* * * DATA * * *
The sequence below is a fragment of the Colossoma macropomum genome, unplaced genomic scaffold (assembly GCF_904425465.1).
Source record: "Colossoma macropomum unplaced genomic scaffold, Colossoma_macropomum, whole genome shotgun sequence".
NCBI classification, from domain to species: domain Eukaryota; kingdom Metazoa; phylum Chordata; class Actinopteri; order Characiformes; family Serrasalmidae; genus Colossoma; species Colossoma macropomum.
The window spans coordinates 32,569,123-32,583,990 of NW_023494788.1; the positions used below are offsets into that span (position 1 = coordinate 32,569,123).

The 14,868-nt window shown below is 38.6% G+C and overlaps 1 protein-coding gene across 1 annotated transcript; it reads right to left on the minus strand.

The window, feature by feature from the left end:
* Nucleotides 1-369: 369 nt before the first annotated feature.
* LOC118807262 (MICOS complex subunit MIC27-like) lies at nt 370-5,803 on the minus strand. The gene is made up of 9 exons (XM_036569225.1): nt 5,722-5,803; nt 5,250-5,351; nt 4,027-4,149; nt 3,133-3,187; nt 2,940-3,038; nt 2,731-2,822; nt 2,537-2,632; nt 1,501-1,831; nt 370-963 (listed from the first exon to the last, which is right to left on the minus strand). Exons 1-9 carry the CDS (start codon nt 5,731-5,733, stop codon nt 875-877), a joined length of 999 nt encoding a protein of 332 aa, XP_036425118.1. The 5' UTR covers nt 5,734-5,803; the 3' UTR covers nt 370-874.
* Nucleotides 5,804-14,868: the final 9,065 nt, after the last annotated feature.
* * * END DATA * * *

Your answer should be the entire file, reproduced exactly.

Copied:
The sequence below is a fragment of the Colossoma macropomum genome, unplaced genomic scaffold (assembly GCF_904425465.1).
Source record: "Colossoma macropomum unplaced genomic scaffold, Colossoma_macropomum, whole genome shotgun sequence".
NCBI classification, from domain to species: domain Eukaryota; kingdom Metazoa; phylum Chordata; class Actinopteri; order Characiformes; family Serrasalmidae; genus Colossoma; species Colossoma macropomum.
The window spans coordinates 32,569,123-32,583,990 of NW_023494788.1; the positions used below are offsets into that span (position 1 = coordinate 32,569,123).

The 14,868-nt window shown below is 38.6% G+C and overlaps 1 protein-coding gene across 1 annotated transcript; it reads right to left on the minus strand.

The window, feature by feature from the left end:
* Nucleotides 1-369: 369 nt before the first annotated feature.
* LOC118807262 (MICOS complex subunit MIC27-like) lies at nt 370-5,803 on the minus strand. The gene is made up of 9 exons (XM_036569225.1): nt 5,722-5,803; nt 5,250-5,351; nt 4,027-4,149; nt 3,133-3,187; nt 2,940-3,038; nt 2,731-2,822; nt 2,537-2,632; nt 1,501-1,831; nt 370-963 (listed from the first exon to the last, which is right to left on the minus strand). Exons 1-9 carry the CDS (start codon nt 5,731-5,733, stop codon nt 875-877), a joined length of 999 nt encoding a protein of 332 aa, XP_036425118.1. The 5' UTR covers nt 5,734-5,803; the 3' UTR covers nt 370-874.
* Nucleotides 5,804-14,868: the final 9,065 nt, after the last annotated feature.